London commuters blamed as East England sess largest rental increases
The effects of higher rental prices in London are pushing the capital’s workers further out in search of cheaper rent, pushing rental prices up in the East of England to four times the national average in July.
Landbay Rental Index released data indicating that 2.35% year-on-year growth in the Eastern region underlined the affordability issues that younger workers face when working in London – and the need to move to cheaper rental areas.
With improved transport networks, living outside of the M25 whilst working in London has become a growing trend for many who are unable to afford the high cost of rentals in London.
High on the list of places London workers are relocating to are Luton, Peterborough, Thurrock and Bedfordshire. Consequently, these areas have all experienced substantial rent increases over the past 12-months, with Luton top of the pile at 4.23% growth.
However, prices in all of these places remain less than half the London average, despite London rents falling by 1.05% over the same period.
Whilst areas in the east have seen big increases, the average UK growth rate was 0.64%, a figure less than half the 1.83% rate seen at the end of July 2016.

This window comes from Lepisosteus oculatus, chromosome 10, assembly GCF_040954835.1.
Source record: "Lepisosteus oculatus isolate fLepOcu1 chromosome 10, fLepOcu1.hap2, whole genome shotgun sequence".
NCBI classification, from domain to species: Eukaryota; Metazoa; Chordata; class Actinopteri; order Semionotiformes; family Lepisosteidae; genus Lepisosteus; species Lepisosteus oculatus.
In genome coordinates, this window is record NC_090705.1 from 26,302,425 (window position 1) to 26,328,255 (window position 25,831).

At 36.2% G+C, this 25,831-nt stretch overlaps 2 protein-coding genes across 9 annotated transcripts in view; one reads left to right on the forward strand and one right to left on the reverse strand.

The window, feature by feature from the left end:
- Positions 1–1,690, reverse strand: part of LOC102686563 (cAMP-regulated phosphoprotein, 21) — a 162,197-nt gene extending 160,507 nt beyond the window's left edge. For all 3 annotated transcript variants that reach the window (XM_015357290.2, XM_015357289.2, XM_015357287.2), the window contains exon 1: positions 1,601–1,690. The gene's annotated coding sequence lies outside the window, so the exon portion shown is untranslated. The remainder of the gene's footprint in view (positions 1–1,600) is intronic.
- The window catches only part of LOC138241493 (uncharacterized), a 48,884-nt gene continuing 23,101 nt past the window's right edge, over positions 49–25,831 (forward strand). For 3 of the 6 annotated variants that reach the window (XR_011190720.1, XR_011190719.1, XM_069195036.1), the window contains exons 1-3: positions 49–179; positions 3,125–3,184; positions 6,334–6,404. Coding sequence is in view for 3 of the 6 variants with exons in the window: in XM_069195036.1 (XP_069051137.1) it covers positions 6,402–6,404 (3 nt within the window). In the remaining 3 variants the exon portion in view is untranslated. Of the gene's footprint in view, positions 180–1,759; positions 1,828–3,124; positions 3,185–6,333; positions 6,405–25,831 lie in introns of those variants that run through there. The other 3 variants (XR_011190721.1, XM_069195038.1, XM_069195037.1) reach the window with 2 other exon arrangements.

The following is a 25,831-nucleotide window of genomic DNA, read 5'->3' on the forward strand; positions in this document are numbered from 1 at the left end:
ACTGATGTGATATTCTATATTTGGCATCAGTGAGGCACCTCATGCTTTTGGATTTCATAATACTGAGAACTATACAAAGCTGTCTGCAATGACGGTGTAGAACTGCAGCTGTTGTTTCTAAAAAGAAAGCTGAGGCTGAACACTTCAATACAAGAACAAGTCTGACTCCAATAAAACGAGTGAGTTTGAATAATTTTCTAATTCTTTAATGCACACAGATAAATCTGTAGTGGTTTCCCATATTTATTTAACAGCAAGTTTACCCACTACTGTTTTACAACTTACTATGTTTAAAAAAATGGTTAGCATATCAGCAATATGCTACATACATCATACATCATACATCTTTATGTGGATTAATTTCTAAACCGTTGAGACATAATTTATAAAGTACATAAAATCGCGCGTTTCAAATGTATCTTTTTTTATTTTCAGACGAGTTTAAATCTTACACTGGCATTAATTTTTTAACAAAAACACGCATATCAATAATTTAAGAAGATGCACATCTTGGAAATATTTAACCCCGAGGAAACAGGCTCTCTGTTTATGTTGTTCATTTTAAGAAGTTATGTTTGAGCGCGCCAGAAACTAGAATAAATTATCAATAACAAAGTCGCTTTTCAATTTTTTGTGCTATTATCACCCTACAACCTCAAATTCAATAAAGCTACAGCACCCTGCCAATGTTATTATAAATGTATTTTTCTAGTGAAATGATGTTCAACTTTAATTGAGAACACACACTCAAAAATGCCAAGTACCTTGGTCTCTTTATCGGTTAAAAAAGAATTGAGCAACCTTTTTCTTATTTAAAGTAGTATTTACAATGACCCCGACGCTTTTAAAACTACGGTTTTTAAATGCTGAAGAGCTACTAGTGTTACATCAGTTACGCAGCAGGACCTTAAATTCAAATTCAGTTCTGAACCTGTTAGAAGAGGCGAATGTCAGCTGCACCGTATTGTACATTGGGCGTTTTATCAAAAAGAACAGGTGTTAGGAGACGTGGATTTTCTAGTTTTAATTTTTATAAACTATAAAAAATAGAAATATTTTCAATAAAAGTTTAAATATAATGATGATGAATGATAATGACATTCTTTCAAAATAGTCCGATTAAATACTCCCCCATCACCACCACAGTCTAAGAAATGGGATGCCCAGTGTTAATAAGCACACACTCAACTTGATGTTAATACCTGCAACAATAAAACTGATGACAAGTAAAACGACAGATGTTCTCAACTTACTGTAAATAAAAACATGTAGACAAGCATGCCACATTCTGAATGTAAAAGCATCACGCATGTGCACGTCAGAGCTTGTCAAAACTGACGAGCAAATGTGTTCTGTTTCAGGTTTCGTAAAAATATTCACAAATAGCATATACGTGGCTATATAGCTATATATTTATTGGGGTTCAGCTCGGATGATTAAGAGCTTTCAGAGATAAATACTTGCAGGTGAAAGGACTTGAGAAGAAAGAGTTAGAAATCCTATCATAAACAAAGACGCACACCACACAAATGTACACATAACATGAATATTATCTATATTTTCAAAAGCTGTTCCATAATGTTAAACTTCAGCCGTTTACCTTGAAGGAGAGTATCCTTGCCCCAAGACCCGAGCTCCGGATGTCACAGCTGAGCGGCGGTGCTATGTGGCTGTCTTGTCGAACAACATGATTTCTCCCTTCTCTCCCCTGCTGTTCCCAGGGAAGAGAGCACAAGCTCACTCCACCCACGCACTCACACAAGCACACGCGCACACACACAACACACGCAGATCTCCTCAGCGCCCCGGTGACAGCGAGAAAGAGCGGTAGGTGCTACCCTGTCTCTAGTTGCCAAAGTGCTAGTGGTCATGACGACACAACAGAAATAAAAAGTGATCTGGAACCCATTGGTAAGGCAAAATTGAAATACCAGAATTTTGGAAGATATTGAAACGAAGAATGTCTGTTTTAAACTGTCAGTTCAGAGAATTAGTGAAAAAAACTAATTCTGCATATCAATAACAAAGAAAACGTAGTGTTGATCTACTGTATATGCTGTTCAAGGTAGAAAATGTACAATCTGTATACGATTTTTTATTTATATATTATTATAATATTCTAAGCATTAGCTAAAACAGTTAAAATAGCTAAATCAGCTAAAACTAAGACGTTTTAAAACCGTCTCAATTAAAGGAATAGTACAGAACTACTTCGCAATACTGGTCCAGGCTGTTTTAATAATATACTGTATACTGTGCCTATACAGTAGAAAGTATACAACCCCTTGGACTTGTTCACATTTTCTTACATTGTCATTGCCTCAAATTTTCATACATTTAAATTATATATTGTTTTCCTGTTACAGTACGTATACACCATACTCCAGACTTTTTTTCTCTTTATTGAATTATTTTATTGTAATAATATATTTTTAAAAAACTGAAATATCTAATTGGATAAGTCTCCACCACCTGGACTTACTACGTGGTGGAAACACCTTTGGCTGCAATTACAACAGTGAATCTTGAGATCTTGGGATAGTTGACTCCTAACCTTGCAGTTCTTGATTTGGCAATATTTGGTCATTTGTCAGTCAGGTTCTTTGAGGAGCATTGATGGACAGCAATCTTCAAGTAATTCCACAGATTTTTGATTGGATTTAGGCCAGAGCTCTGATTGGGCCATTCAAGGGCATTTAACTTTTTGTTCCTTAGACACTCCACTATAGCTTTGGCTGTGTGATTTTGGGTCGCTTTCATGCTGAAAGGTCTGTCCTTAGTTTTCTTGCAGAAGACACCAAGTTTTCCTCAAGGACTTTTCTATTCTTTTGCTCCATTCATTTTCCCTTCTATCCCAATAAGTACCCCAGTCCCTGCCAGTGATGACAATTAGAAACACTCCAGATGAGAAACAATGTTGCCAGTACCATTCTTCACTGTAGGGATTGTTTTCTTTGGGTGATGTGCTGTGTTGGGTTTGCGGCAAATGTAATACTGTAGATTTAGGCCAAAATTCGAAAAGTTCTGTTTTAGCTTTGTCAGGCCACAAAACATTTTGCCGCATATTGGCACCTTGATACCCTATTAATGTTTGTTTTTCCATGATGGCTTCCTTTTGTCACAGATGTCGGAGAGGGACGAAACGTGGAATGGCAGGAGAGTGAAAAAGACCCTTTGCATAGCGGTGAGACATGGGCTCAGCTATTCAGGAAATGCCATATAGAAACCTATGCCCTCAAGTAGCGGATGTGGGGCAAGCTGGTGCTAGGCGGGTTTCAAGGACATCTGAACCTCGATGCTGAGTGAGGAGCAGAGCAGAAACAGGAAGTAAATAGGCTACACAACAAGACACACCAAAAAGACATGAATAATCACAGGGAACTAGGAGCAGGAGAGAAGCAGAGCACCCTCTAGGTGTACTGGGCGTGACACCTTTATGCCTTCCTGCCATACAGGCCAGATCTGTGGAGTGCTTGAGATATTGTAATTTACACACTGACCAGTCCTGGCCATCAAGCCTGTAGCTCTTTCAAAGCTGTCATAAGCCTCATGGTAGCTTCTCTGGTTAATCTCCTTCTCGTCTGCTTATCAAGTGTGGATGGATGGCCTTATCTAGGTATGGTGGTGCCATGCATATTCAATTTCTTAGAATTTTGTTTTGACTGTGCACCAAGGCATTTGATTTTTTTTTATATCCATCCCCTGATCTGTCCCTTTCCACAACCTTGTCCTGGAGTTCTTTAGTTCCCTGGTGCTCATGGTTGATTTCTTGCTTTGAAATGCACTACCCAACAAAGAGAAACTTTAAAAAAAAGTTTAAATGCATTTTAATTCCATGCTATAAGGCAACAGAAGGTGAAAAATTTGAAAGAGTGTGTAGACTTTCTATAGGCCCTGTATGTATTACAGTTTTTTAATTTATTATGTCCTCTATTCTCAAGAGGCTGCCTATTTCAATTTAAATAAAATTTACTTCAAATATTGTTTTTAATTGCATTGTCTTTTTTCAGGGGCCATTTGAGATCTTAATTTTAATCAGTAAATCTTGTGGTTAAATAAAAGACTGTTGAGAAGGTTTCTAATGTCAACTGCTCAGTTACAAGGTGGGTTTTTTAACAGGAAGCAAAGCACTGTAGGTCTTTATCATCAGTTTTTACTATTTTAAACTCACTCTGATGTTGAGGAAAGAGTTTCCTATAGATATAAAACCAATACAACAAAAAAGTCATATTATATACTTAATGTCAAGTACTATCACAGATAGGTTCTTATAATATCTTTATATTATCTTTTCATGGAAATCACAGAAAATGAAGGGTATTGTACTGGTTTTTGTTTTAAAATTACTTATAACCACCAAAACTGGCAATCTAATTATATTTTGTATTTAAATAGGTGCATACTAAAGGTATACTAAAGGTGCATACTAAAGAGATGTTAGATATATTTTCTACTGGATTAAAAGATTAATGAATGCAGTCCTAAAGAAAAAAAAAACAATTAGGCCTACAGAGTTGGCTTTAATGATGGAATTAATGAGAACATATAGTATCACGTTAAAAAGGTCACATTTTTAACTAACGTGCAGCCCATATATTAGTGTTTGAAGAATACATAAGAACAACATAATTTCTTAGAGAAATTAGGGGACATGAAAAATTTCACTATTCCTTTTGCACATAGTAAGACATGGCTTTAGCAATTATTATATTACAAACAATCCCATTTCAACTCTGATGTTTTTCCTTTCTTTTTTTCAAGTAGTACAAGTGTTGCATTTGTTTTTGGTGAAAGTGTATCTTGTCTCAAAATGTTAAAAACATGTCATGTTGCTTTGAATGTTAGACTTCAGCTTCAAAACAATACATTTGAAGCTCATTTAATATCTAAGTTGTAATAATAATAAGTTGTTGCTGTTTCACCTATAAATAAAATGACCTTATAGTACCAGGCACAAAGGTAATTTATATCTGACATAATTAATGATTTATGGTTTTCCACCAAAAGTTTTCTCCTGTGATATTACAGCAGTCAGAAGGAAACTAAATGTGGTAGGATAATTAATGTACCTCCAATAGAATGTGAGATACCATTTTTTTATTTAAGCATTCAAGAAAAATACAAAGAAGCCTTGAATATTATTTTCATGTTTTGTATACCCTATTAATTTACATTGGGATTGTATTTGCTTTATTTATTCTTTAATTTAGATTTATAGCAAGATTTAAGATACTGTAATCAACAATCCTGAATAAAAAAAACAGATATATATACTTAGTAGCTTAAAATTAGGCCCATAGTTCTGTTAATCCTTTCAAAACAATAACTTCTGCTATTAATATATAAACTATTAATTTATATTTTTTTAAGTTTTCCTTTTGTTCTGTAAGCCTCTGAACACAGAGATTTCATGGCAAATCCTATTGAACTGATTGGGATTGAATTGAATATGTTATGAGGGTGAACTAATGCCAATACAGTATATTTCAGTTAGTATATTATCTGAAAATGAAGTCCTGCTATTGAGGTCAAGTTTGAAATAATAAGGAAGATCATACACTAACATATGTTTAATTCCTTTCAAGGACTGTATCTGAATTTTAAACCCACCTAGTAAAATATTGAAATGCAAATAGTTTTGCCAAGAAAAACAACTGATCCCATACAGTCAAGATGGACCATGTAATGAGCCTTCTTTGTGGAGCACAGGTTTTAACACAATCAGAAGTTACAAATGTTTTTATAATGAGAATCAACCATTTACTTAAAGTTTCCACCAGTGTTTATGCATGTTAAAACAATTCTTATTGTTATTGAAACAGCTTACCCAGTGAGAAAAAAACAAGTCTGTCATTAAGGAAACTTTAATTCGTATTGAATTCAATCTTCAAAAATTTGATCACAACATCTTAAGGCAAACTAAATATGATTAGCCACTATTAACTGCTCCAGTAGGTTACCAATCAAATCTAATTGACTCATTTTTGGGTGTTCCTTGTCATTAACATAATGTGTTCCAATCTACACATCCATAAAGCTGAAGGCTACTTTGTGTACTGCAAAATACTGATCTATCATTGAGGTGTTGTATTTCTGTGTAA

The statistics for the Eastern region were even more pronounced, as just three of the 19 counties in the South East saw rental increases grow above 2%.
John Goodall, chief executive and founder of Landbay, said:
With rising inflation and rock-bottom interest rates it is little surprise to see demand in the more affordable Home Counties rising faster than pricier parts of London and the South East.
“Naturally these surrounding areas are starting to experience a surge in rental prices, creating a ripple effect out from the capital. There are of course a number of factors at play, but as yields tighten in the capital, landlords may well be branching out to the East of England in a bid to meet this demand.
This information should not be interpreted as financial advice. Mortgage and loan rates are subject to change.